Over the next 10 years, $160 billion will be spent worldwide on utility-scale storage and "behind the meter" on-site energy storage for commercial, industrial and residential customers, projects Navigant Research analyst Anissa Dehamna.

Does it make financial sense for utilities to consider lithium-ion batteries today? In certain applications, for sure.

Batteries Cheaper For Utilities Than Excess Capacity

In New York, Consolidated Edison (ED) is spending up to $200 million for about 50 MW of "demand management" assets that include energy storage, notes Dean Frankel, a research associate at Lux Research.

That "is expected to defer up to $1 billion in transmission and distribution costs that the utility would otherwise have to incur," he told IBD by email. "At that T&D (transmission and distribution) deferral rate, energy storage quickly earns the utility a payback as the cost of 50 MW of energy storage can be lower than $50 million.

The PJM Interconnection coordinates wholesale electricity across more than a dozen states, and Frankel adds that "the PJM marketplace for frequency regulation has seen nearly 200 MW of operating and proposed storage projects.

In the highly volatile market for frequency regulation, he says, "some energy storage systems made their entire projected revenue for the year in 2014 during the weeklong polar vortex," when the grid was extremely stressed.

Commoditized lithium-ion batteries have caught on with large-scale utility projects partly due to lower prices, Dehamna says. The batteries' wider use and increased number of suppliers also make it easier to attract financing.

"Investors want to see five other suppliers you could use at a comparable price," she said. Also, these battery systems provide "some of the rigor that investor community demands — investors want to look at things like construction risk.

But beyond the actual batteries, right now "the real value is in these other layers that go on top," Dehamna said. Systems integrators tailor battery packs with controls and power conversion software for end customers such as utilities.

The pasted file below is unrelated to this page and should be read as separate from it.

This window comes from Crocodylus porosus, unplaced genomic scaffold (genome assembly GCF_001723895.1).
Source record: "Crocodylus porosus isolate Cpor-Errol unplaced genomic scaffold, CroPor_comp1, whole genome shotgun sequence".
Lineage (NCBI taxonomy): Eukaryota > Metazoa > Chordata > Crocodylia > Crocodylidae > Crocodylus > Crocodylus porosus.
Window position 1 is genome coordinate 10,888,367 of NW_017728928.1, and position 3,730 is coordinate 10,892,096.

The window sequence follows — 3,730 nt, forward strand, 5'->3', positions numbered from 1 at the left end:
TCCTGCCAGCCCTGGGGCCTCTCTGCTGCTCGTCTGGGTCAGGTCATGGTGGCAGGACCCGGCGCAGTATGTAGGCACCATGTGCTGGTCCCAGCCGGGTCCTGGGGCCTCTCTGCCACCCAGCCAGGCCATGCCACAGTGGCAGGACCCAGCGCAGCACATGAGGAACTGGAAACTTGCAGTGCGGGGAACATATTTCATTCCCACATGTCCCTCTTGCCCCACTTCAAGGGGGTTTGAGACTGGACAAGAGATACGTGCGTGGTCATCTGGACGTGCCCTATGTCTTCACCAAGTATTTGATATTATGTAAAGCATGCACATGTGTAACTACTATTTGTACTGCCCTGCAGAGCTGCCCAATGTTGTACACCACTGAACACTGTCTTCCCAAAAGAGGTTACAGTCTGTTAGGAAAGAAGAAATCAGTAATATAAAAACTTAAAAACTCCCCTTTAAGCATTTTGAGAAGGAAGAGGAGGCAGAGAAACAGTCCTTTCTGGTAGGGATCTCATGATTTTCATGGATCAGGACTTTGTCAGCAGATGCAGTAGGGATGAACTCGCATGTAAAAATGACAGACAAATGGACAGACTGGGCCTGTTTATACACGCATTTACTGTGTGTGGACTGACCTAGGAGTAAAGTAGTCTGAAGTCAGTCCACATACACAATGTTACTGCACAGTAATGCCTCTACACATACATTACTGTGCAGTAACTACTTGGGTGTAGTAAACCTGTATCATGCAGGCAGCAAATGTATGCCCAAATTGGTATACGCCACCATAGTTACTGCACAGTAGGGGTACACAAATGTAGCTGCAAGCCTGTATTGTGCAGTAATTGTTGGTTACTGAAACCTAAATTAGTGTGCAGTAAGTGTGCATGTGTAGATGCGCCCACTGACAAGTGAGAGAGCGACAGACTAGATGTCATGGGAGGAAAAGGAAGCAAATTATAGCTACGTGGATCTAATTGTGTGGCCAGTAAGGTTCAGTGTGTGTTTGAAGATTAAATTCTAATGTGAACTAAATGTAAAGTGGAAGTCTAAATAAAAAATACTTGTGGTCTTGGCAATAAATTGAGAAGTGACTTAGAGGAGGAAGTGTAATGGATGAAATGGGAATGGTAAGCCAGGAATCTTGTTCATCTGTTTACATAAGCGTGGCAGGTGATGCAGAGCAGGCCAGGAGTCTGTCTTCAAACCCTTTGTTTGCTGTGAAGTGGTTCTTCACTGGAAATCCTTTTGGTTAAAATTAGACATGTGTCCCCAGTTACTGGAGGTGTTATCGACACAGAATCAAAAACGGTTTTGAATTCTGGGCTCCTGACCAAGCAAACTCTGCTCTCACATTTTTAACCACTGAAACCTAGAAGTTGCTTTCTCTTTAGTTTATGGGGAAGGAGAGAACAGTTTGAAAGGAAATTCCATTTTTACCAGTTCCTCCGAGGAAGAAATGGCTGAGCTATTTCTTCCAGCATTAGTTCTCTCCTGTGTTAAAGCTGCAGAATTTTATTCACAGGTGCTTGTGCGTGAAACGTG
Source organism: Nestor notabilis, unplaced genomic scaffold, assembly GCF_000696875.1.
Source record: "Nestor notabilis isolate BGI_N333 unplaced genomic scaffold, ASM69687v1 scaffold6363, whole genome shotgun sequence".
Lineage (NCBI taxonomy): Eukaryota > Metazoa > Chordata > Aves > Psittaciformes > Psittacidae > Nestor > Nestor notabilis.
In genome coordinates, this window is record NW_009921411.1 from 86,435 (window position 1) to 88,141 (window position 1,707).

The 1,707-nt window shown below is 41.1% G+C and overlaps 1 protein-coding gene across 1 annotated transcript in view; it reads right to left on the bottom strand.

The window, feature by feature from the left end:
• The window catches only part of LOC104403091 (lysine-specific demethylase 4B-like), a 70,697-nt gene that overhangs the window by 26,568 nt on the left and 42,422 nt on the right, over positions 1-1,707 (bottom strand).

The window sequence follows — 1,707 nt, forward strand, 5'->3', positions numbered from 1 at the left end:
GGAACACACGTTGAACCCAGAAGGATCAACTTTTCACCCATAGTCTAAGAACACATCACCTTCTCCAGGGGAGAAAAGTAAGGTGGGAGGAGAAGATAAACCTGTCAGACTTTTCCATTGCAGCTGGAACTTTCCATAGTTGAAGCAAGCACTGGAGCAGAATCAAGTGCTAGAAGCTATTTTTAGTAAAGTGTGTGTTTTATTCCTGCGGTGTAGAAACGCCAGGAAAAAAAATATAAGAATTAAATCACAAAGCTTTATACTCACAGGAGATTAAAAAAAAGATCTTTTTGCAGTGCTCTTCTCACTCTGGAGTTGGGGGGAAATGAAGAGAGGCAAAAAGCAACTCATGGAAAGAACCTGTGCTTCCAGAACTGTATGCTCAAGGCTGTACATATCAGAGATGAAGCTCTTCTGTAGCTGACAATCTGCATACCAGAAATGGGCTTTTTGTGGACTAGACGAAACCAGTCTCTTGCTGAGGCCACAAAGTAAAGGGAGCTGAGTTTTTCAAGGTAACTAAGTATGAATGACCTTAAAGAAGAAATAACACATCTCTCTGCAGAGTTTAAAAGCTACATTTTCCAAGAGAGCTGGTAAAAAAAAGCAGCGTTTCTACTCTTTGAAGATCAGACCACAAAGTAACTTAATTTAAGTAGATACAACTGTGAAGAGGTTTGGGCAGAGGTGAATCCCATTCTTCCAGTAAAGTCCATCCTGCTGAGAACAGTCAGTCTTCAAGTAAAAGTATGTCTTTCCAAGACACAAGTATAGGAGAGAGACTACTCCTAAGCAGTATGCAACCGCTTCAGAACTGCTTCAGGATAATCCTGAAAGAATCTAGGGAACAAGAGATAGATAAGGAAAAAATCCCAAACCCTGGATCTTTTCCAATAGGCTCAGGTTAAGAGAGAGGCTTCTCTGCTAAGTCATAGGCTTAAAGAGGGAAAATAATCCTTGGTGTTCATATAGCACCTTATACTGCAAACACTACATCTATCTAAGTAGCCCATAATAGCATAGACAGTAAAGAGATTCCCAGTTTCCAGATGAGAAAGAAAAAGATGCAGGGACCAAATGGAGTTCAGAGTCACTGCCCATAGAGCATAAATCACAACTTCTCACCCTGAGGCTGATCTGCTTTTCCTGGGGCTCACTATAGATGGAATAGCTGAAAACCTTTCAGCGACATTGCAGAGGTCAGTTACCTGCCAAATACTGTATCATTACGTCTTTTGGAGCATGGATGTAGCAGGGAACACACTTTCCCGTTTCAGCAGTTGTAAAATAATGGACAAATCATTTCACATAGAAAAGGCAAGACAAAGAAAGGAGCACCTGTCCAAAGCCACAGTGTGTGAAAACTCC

AES Energy Storage leads this market, Dehamna says, followed by NEC Energy Solutions and RES Americas. She cites ABB and S&C Electric among other big names in the industry.

Edison International's (EIX) Southern California Edison is opting for 250 MW of energy storage as part of its plan to supplant electricity lost with the closure of the San Onofre nuclear power station. It chose AES to build a 100 MW battery system in the West Los Angeles Basin, along with 85 MW by startup Stem and 50 MW by startup Advanced Microgrid Solutions.

And ABB is part of Southern California Edison's Tehachapi Wind Energy Storage Project. At 32 MW hours, Hayes says, it's North America's largest lithium-ion storage project. ABB provided power electronics controls and some of the balance plant work, he says.

Batteries Key To Solar, Wind Energy

The more solar and wind energy is used on the grid, the more use for battery systems to store their intermittent output.

Hayes notes that many solar plants' power purchase agreements — complex legal/regulatory arrangements — won't let the projects generate more than the specified amount of energy, even if they are capable of it, in part due to concerns about reliability.

"That's lost revenue when it comes to developers," Hayes said.

"If you use the tools and principals of energy storage, it may enable or highlight some things that may make a better PPA (power purchase agreement), a more structured one — maybe you can negotiate different rates with utilities if there's worry about reliability in certain areas," he said. "This is something the industry is just now starting to think of."